Sampling is a technique to help identify a representative data subset that captures the characteristics of the whole dataset. Most existing sampling algorithms require distribution assumptions of the multivariate data, which may not be available beforehand. This study proposes a new metric called Eigen-Entropy (EE), which is based on information entropy for the multivariate dataset. EE is a model-free metric because it is derived based on eigenvalues extracted from the correlation coefficient matrix without any assumptions on data distributions. We prove that EE measures the composition of the dataset, such as its heterogeneity or homogeneity. As a result, EE can be used to support sampling decisions, such as which samples and how many samples to consider with respect to the application of interest. To demonstrate the utility of the EE metric, two sets of use cases are considered. The first use case focuses on classification problems with an imbalanced dataset, and EE is used to guide the rendering of homogeneous samples from minority classes. Using 10 public datasets, it is demonstrated that two oversampling techniques using the proposed EE method outperform reported methods from the literature in terms of precision, recall, F-measure, and G-mean. In the second experiment, building fault detection is investigated where EE is used to sample heterogeneous data to support fault detection. Historical normal datasets collected from real building systems are used to construct the baselines by EE for 14 test cases, and experimental results indicate that the EE method outperforms benchmark methods in terms of recall. We conclude that EE is a viable metric to support sampling decisions.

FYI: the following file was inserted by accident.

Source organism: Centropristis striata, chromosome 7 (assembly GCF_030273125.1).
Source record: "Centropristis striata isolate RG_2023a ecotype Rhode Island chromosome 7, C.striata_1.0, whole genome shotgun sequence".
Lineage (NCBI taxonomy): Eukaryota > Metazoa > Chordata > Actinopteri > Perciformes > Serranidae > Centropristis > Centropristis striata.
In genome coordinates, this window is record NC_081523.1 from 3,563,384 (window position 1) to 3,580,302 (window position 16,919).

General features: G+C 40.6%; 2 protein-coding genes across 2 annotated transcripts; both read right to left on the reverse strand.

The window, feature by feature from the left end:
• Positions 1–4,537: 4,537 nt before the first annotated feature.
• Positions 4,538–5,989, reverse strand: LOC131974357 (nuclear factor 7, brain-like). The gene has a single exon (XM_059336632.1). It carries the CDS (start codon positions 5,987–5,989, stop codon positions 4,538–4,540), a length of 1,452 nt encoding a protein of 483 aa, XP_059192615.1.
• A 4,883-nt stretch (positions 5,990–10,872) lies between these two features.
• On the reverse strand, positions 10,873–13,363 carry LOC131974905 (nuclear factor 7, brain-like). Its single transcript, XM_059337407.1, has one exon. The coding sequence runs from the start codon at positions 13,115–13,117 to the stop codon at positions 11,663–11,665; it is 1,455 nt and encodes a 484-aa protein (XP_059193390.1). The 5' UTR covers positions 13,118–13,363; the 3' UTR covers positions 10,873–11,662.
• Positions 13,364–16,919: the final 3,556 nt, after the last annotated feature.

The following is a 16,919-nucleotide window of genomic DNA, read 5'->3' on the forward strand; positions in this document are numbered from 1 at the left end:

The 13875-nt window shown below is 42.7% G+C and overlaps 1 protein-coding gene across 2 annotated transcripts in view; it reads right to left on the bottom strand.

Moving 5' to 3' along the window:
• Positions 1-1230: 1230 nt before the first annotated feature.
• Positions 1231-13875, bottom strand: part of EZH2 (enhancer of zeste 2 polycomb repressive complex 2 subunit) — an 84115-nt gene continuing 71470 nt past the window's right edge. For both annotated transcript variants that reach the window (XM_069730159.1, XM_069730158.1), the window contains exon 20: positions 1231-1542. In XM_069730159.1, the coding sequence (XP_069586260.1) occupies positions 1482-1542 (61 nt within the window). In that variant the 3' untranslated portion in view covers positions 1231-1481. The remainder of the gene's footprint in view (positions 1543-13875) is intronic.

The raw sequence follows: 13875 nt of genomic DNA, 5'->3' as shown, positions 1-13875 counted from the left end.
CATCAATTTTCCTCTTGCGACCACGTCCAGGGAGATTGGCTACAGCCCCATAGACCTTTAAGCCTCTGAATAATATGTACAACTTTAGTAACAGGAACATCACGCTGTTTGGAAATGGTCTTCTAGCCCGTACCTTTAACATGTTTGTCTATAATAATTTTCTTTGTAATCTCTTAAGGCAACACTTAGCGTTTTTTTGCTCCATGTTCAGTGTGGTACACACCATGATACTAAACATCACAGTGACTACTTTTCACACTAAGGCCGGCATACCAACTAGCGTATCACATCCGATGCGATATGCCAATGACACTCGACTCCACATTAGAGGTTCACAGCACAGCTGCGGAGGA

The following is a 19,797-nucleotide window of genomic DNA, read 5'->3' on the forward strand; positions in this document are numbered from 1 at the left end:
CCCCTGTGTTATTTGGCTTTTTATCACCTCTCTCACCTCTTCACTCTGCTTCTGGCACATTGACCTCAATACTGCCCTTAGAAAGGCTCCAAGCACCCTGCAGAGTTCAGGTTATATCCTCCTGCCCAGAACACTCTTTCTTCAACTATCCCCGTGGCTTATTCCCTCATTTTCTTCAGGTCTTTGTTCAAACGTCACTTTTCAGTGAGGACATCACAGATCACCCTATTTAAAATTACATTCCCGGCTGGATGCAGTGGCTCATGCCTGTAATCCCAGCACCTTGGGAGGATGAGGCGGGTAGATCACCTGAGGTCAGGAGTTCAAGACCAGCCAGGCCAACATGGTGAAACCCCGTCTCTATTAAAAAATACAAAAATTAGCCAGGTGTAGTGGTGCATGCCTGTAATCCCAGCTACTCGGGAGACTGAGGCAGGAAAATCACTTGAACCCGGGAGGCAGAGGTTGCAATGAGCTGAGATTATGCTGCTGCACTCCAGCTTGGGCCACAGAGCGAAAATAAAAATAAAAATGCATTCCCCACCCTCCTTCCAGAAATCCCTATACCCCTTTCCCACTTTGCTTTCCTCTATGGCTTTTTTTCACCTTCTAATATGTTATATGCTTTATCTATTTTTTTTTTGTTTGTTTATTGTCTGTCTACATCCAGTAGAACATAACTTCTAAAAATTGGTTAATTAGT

|Number of pages||14|
|Publication status||Published - 2023 Jan|
Bibliographical noteFunding Information:
This research was supported by funds from the National Science Foundation Award under grant number IIP #1827757. The U.S. Government is authorized to reproduce and distribute for governmental purposes notwithstanding any copyright annotation of the work by the author(s). The views and conclusions contained herein are those of the authors and should not be interpreted as necessarily representing the official policies or endorsements, either expressed or implied, of NSF or the U.S. Government.
All Science Journal Classification (ASJC) codes
- Theoretical Computer Science
- Control and Systems Engineering
- Computer Science Applications
- Information Systems and Management
- Artificial Intelligence